Midway’s Zermatt Resort sold
August 13, 2010
The former co-manager of the Zermatt Resort is calling foul play after a change of ownership was orchestrated at the Wasatch County courthouse last Monday.
Developer Jaren Davis was partners with resort founder Robert Fuller in saving the Zermatt from debt until Fuller and his attorney Kim Wilson founded Legacy Resorts, acquired the mortgage from the lender, foreclosed on it, and then acquired it through an auction last Monday.
As a result, Davis says he and all of his fellow investors in the resort and the Zermatt’s creditors are out their money while his partner still retains partial ownership.
The change in ownership does not include the residential units or the homeowner associations, Davis said.
Davis said he knew of the plan for Legacy Resorts to take over, and could have been part of it, but refused on grounds of ethics and morality.
""This was a scheme that was devised and planned for some time," he said Friday.
Recommended Stories For You
Robert Fuller was contacted for comment but said he would prefer a press release speak for him. It was scheduled to be issued Friday afternoon, he said. His attorney Kim Wilson was not available.
Davis describes the plan for Legacy Resorts LLC to take over from Zermatt Resort LLC as one family betraying another.
One of the primary creditors on the resort is Jennifer Speers, a Salt Lake City philanthropist known for buying land near Moab and turning it over to conservation groups.
According to Davis, Wilson’s brother Randon did some work for Speers’s father. In doing so, he benefited greatly financially and achieved community prestige from the connection. As a friend, Randon convinced the family to invest in the Zermatt. After her father’s death, Speers lost interest in loaning money to the resort, thereby leading to the financial crisis it is in today.
"Some of us of spent our last dollar up there trying to keep resort going," he said.
Davis says he fought attempts proposed by his business partners to save money such as withholding payments to the residential unit owners for their share of rental income and delaying the payment of taxes and bills.
Some time ago while Jan McCormick was still Zermatt general manager, Davis said the Wilsons devised a legal strategy to form a new entity and have it take over the resort without acquiring its debt. Davis says he was disturbed that the Wilsons would advocate a strategy whereby a family they had benefited from would lose out on millions of dollars.
Davis said he doesn’t know exactly how the new entity, Legacy Resorts, acquired the mortgage because he was cut off from the group after he notified Speers’s attorney of the plan.
"I got up from that meeting with an ache in my gut," he said. "I thought all the way home, ‘I’m not going to do it. I don’t have a price tag on my integrity. It could mean we could lose everything but we’re not going to do it.’"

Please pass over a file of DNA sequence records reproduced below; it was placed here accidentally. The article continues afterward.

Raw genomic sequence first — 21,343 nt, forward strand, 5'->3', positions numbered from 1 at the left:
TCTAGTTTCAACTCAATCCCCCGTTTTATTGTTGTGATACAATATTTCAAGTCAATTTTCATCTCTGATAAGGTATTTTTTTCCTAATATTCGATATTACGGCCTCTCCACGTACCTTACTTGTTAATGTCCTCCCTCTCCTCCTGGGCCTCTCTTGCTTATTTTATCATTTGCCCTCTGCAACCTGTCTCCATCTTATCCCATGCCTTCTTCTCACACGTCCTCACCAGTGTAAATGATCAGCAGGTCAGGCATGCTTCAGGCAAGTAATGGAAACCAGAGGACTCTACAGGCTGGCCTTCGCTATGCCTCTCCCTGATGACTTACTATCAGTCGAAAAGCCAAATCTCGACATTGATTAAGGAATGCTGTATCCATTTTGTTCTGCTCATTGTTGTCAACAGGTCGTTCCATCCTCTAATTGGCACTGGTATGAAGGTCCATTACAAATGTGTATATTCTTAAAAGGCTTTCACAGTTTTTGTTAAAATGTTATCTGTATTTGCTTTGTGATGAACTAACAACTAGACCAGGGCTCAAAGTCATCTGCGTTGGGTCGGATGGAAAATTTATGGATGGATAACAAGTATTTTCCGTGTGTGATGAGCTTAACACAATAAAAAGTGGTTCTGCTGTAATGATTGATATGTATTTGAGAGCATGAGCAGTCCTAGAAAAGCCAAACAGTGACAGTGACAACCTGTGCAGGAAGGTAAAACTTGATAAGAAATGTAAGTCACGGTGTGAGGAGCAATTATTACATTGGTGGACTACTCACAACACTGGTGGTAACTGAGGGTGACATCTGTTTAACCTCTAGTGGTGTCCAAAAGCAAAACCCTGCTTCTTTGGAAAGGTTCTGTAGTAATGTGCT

Davis said he and other investors attempted other means to raise the money needed to save the Zermatt. For example, Davis said he had a parcel of land in a preserve he thinks Speers may have been willing to accept as payment. Ultimately, they failed.
Randon Wilson was reached Friday and said he has no axe to grind with Davis and appreciates the sacrifices he made to help the Zermatt succeed, but his story is incorrect.
Wilson said he was Zermatt’s attorney for many years, but quit before the formation of Legacy because he wasn’t being paid. His brother represents Legacy, but works for a competing firm.
He did work with Speers’s father while attorney for Zermatt, but did not advise him on the loans because it was a conflict of interest. The family’s lawyers are responsible for that, and they were invited to join Legacy Resorts but declined.
Any investor or creditor who did not join Legacy, including Davis, made that decision because they were required to invest new money, he said.
Attempts to save Zermatt Resort LLC as a business entity did not succeed because new investors would not receive priority as creditors were it to fail, he said. The new investors did support Legacy because they received top priority. That is how it got the funding to purchase the note from the lending institution, he explained.
"The fact that the Legacy group acquired the first mortgage to prevent the resort from being closed is an interesting fact, but not out of the ordinary. Many times people come in and buy the first trust deed so they can bid on it at the sale. That gives them a leg up in terms of ending up with property in the sale," he said.
His top priority when he was counsel to Zermatt was to keep the resort open at all costs. It is a major employer and important to the health of the community, he explained.
Wilson said Davis had ceased to work as co-manager of the resort some time ago and doesn’t have all the facts.
"I can’t understand why someone would go out of their way to spread information that is inaccurate and unfair," Wilson said.
View Zermatt Resort in a larger map